Your collection of kitchen spices is packed full of fantastic choices. One that you probably have on hand, but may not use as often? Alum powder! It’s quite affordable, available at any grocery store (for about 50 cents an ounce!) and best of all the benefits are plentiful. Sure it’s great for cooking, baking and canning, but even if you don’t regularly cook, it’s a must-have. Why? It can help with so much more! Read on to learn all about this natural, white powder and the multiple beyond-the-kitchen alum powder uses.
What is alum powder?
Alum powder, also known as crystallized potassium aluminum sulfate, is something you’ll find in the spice aisle of the grocery store (Buy from Walmart, $2.18). The white powder is traditionally used for pickling ingredients because it retains crispiness. In fact, Woman’s World’s Food Director Julie Miltenberger uses alum powder when she makes pickles. “This mildly sweet powder helps keep my homemade dill pickles crisp, so there’s that telltale snap when I bite into them.” Alum powder is also used as the acidic component of some commercial baking powders.
But cooking isn’t the only thing alum is known for these days. This pickling spice is also used in natural deodorants because it has moisture-blocking properties. You’ll find it in products labeled as “mineral deodorants.”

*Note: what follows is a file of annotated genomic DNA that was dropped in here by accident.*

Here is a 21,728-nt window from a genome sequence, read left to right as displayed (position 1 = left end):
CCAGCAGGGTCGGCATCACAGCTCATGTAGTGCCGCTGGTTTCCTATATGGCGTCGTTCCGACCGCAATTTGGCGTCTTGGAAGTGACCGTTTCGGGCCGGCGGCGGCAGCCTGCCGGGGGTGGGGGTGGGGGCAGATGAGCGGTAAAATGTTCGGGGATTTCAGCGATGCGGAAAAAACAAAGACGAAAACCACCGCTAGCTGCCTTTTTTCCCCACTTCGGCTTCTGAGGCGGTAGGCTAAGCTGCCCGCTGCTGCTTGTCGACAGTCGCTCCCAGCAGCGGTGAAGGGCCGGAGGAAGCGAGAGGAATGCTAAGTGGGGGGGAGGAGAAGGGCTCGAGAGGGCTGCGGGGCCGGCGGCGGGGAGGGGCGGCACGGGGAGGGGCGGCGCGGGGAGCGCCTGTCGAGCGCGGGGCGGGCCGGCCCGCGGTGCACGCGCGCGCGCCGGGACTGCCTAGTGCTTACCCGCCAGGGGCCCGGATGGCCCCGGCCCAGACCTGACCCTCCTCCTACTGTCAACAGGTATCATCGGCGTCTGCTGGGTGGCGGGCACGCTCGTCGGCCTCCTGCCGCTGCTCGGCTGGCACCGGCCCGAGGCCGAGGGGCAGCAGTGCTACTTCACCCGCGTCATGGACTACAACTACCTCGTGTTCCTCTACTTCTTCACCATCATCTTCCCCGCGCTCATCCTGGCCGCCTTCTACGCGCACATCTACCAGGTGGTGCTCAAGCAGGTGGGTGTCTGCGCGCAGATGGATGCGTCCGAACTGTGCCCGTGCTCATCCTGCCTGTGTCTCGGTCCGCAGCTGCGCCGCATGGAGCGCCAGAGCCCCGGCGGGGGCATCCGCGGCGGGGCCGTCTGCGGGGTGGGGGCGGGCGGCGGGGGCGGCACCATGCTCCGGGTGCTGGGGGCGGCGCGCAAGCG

Besides these two most common uses, this versatile substance is capable of a lot more around the house and in your beauty routine. It can also be helpful in other baking tasks that may be less known. Here, 10 amazing alum powder uses.
1. Alum powder rejuvenates skin
No need to buy specialty beauty products to rejuvenate your skin: Alum powder is a great exfoliant! “Alum facilitates the removal of dead skin cells, making way for newer, rejuvenated skin,” shares Randall Higgins, pharmacist and skincare specialist at Good Glow. “Over a period of consistent use, one might observe a decline in the prominence of acne scars and dark spots.” Since alum is an astringent, it also temporarily shrinks pores and tightens skin.
To do: Mix 2 Tbs. of alum powder with 2 Tbs. of rose water (it calms skin) until it forms a paste. Clean your face, then apply the mixture and leave on for 10 minutes. Wash off with lukewarm water and pat dry to finish.
For more alum powder uses to tighten skin, watch the video below:
2. It helps preserve fruit
When you’re whipping up a delicious baked good using apples or pears, the fruit can began to brown when sliced and exposed to air. The save: “A sprinkle of alum powder can preserve their freshness and prevent discoloration,” says professional baker and chef Sarah Bridenstine of Baking Kneads. “This comes in handy, especially when prepping fruits in advance for pies or tarts.”
3. Alum powder protects outdoor cushions
Over time, outdoor cushions can become ridden with mildew, especially when exposed to a lot of rain or outside moisture. An easy way to keep them in tip-top condition: Launder the cushions as usual, then soak them in a solution of 2 gallons of hot water and 1/2 pound of alum powder. Stir well until the alum is dissolved. Alum’s moisture-blocking ingredients will safeguard the material from any kind of water damage.